Metal window frames are usually made from aluminium. While removing the windows from the frames is the only way to fully paint them, including the tracks in which the windows slide, you can still repaint the frames in their visible areas if you can't remove them. Wait for a time when the weather has been at 15.6 to 23.9 degrees Celsius for a few days and is expected to stay there. This reduces cracking and bubbling because of temperature variations. According to master builder Tim Carter, painting aluminium requires an oil based-primer and an acrylic topcoat.
Clean the window frame with a powdered abrasive cleaner and a damp cloth to remove oil, dirt and loose paint, then wipe away any cleaner residue with a fresh damp cloth. Allow it to dry thoroughly, then tape off the glass as close to the frame as possible, using painter's masking tape to protect it from stray brushstrokes.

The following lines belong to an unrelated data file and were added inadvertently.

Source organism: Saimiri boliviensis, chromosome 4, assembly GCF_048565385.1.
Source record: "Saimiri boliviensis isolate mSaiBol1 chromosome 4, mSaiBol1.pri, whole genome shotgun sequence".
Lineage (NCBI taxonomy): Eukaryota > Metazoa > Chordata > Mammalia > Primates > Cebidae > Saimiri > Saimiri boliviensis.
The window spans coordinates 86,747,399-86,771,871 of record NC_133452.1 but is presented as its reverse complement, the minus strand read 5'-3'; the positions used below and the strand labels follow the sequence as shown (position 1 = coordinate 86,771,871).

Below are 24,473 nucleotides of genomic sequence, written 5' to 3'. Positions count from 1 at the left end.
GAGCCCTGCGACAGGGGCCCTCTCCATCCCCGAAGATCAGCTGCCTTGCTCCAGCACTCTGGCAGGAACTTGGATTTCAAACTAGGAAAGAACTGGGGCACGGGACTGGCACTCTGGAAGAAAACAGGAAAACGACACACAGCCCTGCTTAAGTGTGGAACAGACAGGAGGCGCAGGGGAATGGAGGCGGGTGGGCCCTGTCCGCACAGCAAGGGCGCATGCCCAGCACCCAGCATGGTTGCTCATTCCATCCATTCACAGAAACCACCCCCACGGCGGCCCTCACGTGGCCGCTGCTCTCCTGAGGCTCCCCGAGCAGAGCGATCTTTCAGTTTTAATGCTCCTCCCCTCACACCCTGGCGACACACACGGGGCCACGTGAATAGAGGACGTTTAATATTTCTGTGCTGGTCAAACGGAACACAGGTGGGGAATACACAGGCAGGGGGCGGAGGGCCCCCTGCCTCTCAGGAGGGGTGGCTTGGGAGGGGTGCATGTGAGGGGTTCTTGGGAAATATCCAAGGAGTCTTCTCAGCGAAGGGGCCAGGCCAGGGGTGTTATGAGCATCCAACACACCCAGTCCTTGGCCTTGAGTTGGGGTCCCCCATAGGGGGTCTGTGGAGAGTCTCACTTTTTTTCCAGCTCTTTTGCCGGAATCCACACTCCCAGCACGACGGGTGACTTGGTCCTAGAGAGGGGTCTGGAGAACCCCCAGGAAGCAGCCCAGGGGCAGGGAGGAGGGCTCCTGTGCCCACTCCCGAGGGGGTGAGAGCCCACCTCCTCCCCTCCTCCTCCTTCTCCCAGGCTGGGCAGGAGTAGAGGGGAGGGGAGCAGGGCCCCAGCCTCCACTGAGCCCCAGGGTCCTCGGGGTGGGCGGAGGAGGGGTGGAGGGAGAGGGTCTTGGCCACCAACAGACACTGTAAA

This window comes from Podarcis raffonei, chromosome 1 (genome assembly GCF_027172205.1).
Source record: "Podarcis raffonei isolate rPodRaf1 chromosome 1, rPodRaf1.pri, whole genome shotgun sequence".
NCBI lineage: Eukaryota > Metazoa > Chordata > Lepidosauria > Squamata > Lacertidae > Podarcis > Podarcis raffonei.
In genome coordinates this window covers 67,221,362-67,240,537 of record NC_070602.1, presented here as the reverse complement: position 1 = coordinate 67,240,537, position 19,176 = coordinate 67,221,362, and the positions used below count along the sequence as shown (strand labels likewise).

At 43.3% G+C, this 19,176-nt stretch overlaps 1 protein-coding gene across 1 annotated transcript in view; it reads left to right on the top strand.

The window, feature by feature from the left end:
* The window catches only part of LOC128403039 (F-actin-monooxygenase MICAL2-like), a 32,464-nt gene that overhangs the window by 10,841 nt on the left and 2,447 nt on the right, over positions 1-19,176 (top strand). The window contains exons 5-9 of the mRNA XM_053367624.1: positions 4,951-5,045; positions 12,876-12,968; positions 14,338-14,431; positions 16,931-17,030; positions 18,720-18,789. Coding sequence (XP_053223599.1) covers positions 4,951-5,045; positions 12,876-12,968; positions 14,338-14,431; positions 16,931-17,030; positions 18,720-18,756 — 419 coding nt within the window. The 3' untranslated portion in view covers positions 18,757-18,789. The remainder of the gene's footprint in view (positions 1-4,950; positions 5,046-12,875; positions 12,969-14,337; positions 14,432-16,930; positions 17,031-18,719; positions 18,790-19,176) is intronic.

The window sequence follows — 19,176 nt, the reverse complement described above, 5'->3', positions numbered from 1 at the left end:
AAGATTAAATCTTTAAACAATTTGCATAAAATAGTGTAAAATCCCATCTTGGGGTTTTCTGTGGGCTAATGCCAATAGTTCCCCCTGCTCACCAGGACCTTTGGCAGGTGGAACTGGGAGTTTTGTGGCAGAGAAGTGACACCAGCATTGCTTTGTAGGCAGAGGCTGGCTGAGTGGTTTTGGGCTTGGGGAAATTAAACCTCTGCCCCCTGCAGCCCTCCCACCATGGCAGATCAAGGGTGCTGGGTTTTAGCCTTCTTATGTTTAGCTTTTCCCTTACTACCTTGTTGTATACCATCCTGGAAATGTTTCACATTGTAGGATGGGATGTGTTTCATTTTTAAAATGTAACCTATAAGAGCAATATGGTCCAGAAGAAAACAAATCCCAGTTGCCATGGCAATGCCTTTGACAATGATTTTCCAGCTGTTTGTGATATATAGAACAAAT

Thin 1 qt. of oil-based primer with 1/4 cup of paint thinner and mix thoroughly. Paint this onto each part of the metal window, using long brush strokes in one direction (rapid back-and-forth strokes can create air bubbles). Use a quality brush to avoid losing brush hairs into the paint. Allow the frame to dry in one position, such as with the window closed.
Slide the window to the other (open) position and paint any remaining metal. Allow the primer to dry.
Apply the acrylic enamel to the frame, using a quality brush and long brushstrokes in one direction. Allow the frame to dry, then shift it to the second position and apply the paint to the exposed areas.
Paint fumes can be toxic. Always paint in a well-ventilated area.